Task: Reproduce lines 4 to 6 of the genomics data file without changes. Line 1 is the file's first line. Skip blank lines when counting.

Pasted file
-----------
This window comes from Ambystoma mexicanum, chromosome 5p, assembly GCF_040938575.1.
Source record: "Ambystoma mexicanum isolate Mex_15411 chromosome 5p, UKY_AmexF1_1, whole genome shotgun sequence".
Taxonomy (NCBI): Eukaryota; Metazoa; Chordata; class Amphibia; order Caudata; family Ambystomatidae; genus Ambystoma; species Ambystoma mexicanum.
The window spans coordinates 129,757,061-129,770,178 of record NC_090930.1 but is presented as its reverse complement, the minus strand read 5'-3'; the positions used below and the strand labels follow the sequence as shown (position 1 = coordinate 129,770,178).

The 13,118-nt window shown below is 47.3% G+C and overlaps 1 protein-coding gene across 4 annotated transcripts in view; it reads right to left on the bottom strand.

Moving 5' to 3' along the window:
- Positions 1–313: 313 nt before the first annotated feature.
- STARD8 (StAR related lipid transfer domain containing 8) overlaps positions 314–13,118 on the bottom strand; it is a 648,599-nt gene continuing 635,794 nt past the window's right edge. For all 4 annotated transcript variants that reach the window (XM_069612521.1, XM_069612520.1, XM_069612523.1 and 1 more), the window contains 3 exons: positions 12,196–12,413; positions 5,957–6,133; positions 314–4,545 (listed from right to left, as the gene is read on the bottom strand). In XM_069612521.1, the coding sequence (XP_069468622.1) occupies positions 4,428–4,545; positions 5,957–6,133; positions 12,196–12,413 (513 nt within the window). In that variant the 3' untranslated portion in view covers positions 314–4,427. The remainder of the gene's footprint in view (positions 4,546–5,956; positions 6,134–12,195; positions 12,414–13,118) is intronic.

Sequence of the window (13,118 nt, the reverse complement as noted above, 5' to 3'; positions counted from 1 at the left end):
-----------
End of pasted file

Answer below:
The window spans coordinates 129,757,061-129,770,178 of record NC_090930.1 but is presented as its reverse complement, the minus strand read 5'-3'; the positions used below and the strand labels follow the sequence as shown (position 1 = coordinate 129,770,178).

The 13,118-nt window shown below is 47.3% G+C and overlaps 1 protein-coding gene across 4 annotated transcripts in view; it reads right to left on the bottom strand.

Moving 5' to 3' along the window: